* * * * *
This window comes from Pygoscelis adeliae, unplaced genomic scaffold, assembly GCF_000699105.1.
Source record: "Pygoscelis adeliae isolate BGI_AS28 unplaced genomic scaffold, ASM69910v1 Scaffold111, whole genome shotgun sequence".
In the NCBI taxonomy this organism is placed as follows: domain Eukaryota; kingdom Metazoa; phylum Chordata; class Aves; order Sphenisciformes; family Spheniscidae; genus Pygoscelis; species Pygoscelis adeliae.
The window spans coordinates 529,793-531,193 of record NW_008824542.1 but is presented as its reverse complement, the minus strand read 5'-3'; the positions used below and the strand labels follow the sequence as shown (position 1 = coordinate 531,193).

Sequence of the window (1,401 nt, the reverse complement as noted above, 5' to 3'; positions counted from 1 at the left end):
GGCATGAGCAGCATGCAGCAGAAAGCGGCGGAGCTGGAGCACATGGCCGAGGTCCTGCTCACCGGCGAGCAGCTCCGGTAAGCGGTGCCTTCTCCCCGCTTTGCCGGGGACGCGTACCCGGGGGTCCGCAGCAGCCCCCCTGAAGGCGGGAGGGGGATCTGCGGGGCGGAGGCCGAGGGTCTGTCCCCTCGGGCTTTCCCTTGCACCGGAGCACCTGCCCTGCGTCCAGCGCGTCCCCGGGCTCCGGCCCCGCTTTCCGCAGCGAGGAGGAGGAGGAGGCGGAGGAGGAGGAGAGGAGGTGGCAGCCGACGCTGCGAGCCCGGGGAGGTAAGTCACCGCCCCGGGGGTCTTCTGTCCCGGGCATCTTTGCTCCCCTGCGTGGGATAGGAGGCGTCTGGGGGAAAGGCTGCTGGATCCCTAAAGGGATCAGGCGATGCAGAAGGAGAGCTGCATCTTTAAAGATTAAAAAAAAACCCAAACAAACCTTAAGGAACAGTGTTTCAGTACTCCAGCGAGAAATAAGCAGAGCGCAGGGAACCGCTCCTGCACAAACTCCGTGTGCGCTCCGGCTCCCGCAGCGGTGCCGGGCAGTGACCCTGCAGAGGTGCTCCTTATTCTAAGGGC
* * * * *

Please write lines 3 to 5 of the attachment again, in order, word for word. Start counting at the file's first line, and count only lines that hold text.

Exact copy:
In the NCBI taxonomy this organism is placed as follows: domain Eukaryota; kingdom Metazoa; phylum Chordata; class Aves; order Sphenisciformes; family Spheniscidae; genus Pygoscelis; species Pygoscelis adeliae.
The window spans coordinates 529,793-531,193 of record NW_008824542.1 but is presented as its reverse complement, the minus strand read 5'-3'; the positions used below and the strand labels follow the sequence as shown (position 1 = coordinate 531,193).

Sequence of the window (1,401 nt, the reverse complement as noted above, 5' to 3'; positions counted from 1 at the left end):